I spent 30 years in the classroom. So I know a little something about kids who disrupt the flow of learning, having faced them frequently—say, daily—for those three decades. And if there’s one thing I know for sure about kids who are disruptive, it’s this: they’re all different.
Kids who disrupt are extroverts and introverts, high achievers and failing students, angry and sunny, attention-seeking and furtive, smart and struggling. They come from the wrong side of the tracks as well as Beaver Cleaver families. Some bring diagnosed difficulties—things they’re medicated for, conditions that cry out for special attention. Some have terrible home lives and desperate secrets, and find school one of the few safe spaces in their lives. Others are just naturally unable to contain themselves in a highly structured, rule-bound environment.
None of this is reason to give up on a child, to decide that everyone would be better off if Jason were permanently removed from the premises, and sent to—oh, anywhere else. Usually, what needs to change is not the child, but the conditions and relationships that are feeding the disruptive behavior.
School is also a place where what constitutes “disruption” is in the eye (and ear) of the beholder.
Any veteran teacher can tell you stories about parents whose chief concern is keeping their kids (who “want to learn”) separated from the “bad kids” (who “don’t care”). This happens at all levels and in all school models, by the way—from publicly funded pre-school to academically select private academies. It’s not an exclusive feature of public education.
The student whose behavior is problematic in one classroom may level out—or shine—in another context, even with a different teacher. I have had conversations with parents who are convinced that their child would be a paragon of academic effort, were it not for the bad actor sitting behind her, when I have first-hand evidence to the contrary. And I have had parents apologize for what I considered their child’s refreshing, even brilliant, classroom antics.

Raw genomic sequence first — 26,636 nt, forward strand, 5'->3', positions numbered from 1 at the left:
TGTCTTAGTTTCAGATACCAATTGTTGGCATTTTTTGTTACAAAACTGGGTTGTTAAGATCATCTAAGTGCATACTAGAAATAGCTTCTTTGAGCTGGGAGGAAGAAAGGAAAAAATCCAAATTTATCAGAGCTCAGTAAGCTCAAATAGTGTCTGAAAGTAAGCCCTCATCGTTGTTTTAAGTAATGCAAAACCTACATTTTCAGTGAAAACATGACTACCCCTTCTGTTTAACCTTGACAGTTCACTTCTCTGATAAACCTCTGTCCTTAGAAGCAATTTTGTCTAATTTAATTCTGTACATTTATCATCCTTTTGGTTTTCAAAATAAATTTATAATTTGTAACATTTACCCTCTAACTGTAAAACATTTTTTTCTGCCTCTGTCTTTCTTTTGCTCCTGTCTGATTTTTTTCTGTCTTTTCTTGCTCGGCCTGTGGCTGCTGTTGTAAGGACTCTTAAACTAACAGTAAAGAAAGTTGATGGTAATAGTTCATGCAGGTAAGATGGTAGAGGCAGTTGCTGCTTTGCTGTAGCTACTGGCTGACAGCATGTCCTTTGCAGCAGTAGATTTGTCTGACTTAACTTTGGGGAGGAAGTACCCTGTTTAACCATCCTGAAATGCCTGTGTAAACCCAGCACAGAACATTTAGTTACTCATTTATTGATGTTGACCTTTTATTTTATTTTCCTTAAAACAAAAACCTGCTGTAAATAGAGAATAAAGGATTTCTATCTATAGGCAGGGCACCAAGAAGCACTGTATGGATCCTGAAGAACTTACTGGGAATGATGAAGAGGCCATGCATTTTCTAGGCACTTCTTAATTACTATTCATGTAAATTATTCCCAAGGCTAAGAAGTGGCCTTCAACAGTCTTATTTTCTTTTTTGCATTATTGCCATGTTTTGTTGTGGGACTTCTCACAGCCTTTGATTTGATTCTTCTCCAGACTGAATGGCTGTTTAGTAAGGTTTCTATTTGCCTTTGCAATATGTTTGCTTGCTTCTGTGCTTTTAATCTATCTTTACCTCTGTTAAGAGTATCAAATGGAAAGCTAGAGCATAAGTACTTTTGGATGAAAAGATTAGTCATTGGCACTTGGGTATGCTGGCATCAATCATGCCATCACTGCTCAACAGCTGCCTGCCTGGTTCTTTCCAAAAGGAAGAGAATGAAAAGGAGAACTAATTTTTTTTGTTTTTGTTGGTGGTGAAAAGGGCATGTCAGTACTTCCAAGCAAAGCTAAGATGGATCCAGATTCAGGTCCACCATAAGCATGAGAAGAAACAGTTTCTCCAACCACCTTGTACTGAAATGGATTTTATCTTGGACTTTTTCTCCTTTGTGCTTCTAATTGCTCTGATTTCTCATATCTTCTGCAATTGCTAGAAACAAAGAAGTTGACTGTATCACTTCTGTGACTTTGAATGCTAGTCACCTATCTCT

What I have not heard (until last week) was disruptive children’s behavior referred to as a “classroom cancer"—or a completely unsubstantiated assertion that charter schools are desirable secular forms of Catholic education, with strong, positive climates—unlike traditional public schools, which “please no one.” Here’s Michael Petrilli, in the NY Times:
Yet the needs of these students are often overlooked in today's debates, as some advocates focus narrowly on the consequences for disruptive kids. To be sure, we should worry about the "school to prison pipeline," and shouldn't suspend or expel students any more frequently than necessary. But we also shouldn't allow disruptive students to hold their classrooms hostage. It's no surprise, then, that both parents and educators flock to schools with strong, positive climates and a sense of order. Once upon a time that often meant urban Catholic schools, with their school uniforms and ample supply of tough love. Increasingly it means urban charter schools, many of which are secular forms of the Catholic schools of old. Traditional public schools that serve all comers have to find a middle ground, as best they can, which often pleases no one. Schools of choice, including charters, need not make such compromises. That's a feature, not a bug. It's not too strong to say that disruption is classroom cancer. It depresses achievement and makes schools unpleasant, unsafe and unconducive to learning. We need to think long and hard about taking tools away from schools -- especially schools of choice -- that allow their students to flourish.
The mere fact that Petrilli puts “school to prison pipeline” in quotes is telling. The other blah-blah, about the magical powers of Catholic school uniforms, tough love, holding classrooms hostage, and labeling students’ behavior as cancerous, is indication that the man is bent on inflammatory rhetoric over substance. He’s making an over-the-top, short-on-facts case for charter schools.
Let me inject a dose of reality here.
Plenty of traditional public schools have safe, positive climates with no single classroom “held hostage” to unacceptable student behaviors. (I know. I taught in one.) And plenty of charter schools have not yet mastered the hard work of building such a climate over time.
Kicking kids out for misbehavior is easy. Figuring out why they’re misbehaving and addressing those needs is the real challenge.
The school-to-prison pipeline is a real, substantiated thing. Schools that cannot accept students who bring the challenging conditions of their lives with them into the classroom should not be allowed to take public money. Because public money should be spent on building a better society, not isolating the easy-to-educate.
And—disruption is not a cancer. It is a symptom. It’s up to us to figure out the disease.
The opinions expressed in Teacher in a Strange Land are strictly those of the author(s) and do not reflect the opinions or endorsement of Editorial Projects in Education, or any of its publications.